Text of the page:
Champs-Elysées. The right side is from a painting by Gustav Courbét-this
is the bride stripping bare; the falcon represents a "peeping Tom" bachelor
and "a false cunt and a real one," according to Duchamp. The central photocopy
is a photograph of Duchamp as Rrose Selavy-his alter ego Jewish woman
persona. His quote reads: "...I consider myself...'an unfrocked artist.'"
The photocopy lower center is Duchamp's relief maquette, painted leather
over a plaster mounted on velvet, for Etant donné: Given the Illuminating
Gas and the Waterfall, 1948-'49.
puns abound in the text: Man Ray's, "...ROSE SEL A VIE (originally a Rayograph
Dadist object portrait of Duchamp published in The little Review,
1922) translates to "ROSE THE SALT OF LIFE," Duchamp's French enunciation,
EROS C'EST LA VIE, is "EROTICISM THAT'S LIFE," and his English transliteration
of RROSE SELAVY is "ROSE LEVY." Other puns revolve around the perfume
bottle readymade with a photograph portrait of Duchamp as a woman wearing
a hat (not shown) called "C"EST DE LA BELLE HÆLEINE-BEAUTIFUL BREATH."
(I superimposed the "A" over the "E" to make the pun on "HALEINE" more
closely resemble "HELENE." "C'EST DE LA BELLE HELENE-BEAUTIFUL HELEN,"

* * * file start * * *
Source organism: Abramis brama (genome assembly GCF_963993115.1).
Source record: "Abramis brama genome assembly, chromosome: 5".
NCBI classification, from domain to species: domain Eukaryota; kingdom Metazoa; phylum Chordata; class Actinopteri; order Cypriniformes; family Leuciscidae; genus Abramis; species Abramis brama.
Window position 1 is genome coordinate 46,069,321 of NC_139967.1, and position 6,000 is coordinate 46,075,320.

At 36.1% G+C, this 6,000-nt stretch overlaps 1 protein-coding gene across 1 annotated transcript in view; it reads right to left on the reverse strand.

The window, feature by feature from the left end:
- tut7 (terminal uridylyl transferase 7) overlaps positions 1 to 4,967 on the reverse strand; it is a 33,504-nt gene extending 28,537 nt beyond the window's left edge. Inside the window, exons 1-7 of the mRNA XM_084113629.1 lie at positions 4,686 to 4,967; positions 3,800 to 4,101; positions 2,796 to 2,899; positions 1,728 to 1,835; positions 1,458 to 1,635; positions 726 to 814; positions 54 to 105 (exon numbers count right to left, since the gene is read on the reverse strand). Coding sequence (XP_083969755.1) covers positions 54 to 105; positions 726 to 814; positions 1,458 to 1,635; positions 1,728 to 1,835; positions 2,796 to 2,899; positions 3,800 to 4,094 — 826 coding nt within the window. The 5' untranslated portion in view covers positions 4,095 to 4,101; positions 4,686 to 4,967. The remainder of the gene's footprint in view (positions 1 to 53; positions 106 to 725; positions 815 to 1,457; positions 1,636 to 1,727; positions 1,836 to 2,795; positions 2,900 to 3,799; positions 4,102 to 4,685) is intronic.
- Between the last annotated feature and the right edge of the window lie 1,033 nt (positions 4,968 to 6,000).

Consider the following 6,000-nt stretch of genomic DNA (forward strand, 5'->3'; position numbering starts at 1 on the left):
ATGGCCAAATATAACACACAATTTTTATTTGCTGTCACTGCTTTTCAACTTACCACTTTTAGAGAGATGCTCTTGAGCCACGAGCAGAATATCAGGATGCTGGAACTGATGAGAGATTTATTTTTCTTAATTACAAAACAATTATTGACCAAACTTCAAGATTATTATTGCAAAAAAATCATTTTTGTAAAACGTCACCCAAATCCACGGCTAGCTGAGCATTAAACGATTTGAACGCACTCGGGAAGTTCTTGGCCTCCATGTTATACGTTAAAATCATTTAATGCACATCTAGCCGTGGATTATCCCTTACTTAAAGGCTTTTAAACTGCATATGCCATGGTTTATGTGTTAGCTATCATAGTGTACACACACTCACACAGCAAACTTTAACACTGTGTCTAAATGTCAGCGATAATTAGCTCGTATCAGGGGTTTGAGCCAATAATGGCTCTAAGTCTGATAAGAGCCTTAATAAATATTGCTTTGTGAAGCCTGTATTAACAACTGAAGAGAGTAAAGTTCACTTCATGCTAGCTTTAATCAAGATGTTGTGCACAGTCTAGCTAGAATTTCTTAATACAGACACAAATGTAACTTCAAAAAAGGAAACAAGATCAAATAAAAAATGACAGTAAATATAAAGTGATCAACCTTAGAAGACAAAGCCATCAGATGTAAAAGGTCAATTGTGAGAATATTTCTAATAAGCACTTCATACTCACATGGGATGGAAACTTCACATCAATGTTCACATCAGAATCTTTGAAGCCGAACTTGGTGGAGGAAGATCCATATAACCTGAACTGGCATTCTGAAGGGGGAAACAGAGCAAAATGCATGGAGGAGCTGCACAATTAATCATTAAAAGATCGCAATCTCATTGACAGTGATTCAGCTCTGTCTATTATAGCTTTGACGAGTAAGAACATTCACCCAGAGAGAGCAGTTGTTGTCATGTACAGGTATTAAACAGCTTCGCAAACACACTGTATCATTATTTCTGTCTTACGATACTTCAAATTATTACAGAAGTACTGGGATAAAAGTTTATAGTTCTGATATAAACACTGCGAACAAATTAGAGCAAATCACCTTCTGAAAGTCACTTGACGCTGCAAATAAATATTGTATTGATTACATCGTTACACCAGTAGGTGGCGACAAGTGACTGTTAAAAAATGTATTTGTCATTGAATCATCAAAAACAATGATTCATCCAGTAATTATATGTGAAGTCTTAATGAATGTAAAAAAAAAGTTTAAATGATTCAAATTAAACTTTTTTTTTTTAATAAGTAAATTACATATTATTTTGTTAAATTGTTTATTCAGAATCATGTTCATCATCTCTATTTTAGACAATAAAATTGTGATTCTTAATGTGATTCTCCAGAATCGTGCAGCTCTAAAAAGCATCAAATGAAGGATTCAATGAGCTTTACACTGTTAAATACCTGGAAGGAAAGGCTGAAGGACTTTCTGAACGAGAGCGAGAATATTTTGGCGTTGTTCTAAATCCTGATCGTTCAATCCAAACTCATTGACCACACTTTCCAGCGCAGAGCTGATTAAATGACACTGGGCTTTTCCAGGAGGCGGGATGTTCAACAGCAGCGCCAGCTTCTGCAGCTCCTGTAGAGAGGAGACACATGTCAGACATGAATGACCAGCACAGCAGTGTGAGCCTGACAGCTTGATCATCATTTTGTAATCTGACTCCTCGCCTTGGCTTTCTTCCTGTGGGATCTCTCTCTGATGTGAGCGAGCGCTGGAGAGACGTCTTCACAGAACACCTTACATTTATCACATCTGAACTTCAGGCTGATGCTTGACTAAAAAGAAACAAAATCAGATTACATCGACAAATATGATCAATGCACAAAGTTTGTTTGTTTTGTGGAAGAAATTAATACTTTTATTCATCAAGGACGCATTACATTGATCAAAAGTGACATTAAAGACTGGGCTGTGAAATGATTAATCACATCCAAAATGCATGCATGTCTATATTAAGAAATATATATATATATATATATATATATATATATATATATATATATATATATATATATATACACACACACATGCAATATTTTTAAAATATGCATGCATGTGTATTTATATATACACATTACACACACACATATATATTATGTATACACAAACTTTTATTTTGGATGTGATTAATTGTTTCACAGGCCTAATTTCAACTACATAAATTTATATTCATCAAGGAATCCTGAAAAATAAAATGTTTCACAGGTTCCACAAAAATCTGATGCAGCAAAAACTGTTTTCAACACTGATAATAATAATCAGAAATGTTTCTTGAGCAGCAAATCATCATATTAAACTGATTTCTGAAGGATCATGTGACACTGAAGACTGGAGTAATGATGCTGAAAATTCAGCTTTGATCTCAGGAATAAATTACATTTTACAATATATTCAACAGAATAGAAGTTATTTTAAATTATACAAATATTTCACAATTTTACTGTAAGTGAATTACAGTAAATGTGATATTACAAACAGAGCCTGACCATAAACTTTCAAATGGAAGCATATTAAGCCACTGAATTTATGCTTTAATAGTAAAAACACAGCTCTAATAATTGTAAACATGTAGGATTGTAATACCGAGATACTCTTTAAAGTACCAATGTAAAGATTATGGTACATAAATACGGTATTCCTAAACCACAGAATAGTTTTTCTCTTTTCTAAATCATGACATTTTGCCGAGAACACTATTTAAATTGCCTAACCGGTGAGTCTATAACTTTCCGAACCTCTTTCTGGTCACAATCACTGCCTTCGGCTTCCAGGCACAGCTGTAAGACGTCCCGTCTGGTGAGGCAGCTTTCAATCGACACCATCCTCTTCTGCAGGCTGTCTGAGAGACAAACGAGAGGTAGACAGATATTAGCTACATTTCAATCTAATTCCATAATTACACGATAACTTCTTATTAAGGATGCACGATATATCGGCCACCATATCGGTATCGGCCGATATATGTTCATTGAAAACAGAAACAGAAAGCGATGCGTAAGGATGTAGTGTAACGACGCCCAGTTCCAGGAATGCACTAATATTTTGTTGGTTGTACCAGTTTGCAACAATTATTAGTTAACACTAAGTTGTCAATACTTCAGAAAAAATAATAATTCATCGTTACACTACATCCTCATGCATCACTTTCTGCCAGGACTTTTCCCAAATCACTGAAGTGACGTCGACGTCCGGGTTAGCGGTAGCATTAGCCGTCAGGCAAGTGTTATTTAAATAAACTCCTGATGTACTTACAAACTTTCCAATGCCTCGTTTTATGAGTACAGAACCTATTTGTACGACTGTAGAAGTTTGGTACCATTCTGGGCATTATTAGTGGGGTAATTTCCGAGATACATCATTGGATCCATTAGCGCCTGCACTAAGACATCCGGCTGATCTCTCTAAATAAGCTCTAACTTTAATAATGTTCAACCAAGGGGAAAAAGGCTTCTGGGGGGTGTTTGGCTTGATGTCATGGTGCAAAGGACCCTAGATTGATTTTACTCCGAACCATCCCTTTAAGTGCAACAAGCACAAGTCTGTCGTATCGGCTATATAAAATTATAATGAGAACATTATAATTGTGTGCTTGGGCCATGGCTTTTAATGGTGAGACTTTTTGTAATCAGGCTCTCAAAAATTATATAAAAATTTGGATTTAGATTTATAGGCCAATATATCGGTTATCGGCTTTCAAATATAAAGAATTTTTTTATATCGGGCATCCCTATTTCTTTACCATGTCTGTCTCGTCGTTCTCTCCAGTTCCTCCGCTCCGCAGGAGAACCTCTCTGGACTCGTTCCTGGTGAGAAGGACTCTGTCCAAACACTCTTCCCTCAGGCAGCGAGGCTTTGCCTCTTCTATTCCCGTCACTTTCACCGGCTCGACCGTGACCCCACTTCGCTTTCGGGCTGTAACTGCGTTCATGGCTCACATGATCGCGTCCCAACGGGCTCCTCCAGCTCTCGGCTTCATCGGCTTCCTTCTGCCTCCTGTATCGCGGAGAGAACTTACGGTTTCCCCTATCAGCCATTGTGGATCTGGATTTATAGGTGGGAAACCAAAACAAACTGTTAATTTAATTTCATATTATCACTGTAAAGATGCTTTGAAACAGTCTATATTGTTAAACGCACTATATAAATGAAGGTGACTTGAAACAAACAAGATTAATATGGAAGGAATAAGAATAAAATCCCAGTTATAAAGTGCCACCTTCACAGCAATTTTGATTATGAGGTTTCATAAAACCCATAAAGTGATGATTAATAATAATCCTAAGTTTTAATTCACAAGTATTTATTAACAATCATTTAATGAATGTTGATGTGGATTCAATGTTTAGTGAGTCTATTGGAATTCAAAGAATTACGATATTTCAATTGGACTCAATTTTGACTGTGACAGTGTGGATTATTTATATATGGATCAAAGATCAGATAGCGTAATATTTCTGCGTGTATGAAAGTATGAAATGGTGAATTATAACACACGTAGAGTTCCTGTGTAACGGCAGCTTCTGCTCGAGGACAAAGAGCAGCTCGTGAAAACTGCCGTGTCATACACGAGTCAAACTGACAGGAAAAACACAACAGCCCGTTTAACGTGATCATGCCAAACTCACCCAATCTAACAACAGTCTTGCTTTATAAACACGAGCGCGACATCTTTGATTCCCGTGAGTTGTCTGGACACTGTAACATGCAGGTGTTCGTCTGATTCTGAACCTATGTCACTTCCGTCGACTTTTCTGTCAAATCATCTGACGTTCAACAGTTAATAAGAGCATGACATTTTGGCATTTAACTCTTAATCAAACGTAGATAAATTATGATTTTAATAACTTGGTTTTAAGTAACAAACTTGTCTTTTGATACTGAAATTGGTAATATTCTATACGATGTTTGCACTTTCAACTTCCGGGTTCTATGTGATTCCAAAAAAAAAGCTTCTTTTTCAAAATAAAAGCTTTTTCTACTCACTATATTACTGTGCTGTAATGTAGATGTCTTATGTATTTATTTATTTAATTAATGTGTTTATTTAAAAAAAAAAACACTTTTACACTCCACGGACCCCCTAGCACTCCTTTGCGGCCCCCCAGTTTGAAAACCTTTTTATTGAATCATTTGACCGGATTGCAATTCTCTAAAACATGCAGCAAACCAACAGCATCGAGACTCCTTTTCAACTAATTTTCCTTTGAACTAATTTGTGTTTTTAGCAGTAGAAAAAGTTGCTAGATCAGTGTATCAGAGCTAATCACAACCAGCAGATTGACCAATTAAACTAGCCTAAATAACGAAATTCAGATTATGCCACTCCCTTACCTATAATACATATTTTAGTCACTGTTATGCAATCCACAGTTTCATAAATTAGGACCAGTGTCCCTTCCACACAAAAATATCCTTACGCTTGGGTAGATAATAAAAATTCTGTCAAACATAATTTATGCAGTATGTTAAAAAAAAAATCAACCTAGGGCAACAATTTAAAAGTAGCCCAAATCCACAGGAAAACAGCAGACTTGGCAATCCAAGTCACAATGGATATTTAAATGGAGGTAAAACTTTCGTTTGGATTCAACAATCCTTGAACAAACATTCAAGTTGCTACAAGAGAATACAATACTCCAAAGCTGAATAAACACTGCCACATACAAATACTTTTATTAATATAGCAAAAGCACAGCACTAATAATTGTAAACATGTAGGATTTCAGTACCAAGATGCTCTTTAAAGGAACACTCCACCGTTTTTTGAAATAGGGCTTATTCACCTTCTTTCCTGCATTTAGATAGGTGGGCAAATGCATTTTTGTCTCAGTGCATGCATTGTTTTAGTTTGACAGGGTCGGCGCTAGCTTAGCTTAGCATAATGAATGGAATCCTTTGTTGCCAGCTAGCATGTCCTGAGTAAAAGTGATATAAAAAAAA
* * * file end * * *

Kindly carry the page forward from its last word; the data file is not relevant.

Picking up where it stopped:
which is my addition to the punster game.
Paintings 5 & 6, 1998 (44"x34")
Left Panel: I AND MARCEL A DUEL/THE KING IS MINE/PORTRAIT
OF THIRTY YEARS/THE QUEEN IS YOURS (This is to be read horizontally top
and bottom and vertically right and left.)
image is a painted copy of Man Ray's Night Sun-Abandoned Playground,
1943. The central photocopy is a photograph of Man Ray and Duchamp, as
old men, playing chess. His quote reads: "The Cosmic Urge-with ape-ologies
to PicASSo, 1915." The photocopy lower center is Man Ray's whimsical construction
of a chess board with three giant chess pieces, Permanent Attraction,
Panel: A YOUNG MAN OF GOOD/ELEMENTARY TREATICE/ PROVINCIAL/FAMILY/ON FOUR-DIMENSIONS
(This is to be read horizontally top and bottom and vertically right and
image is a painted copy of Duchamp's The Chess Game, 1910, which
includes his two artist brothers playing chess and his sisters sitting
around. The central photocopy is of a photograph of Man Ray and Duchamp,
as young men, playing chess. His quote reads: "A piece of canned chance.
It's amusing to put chance in a can," 1913-1914. The photocopy lower center
is of Duchamp's construction, "Pocket Chess set with Rubber Glove,"
1966, upside down.
The mysteries of chess, plays on words, games, chance, physics
and mathematics were mutual interests of these perplexing artists.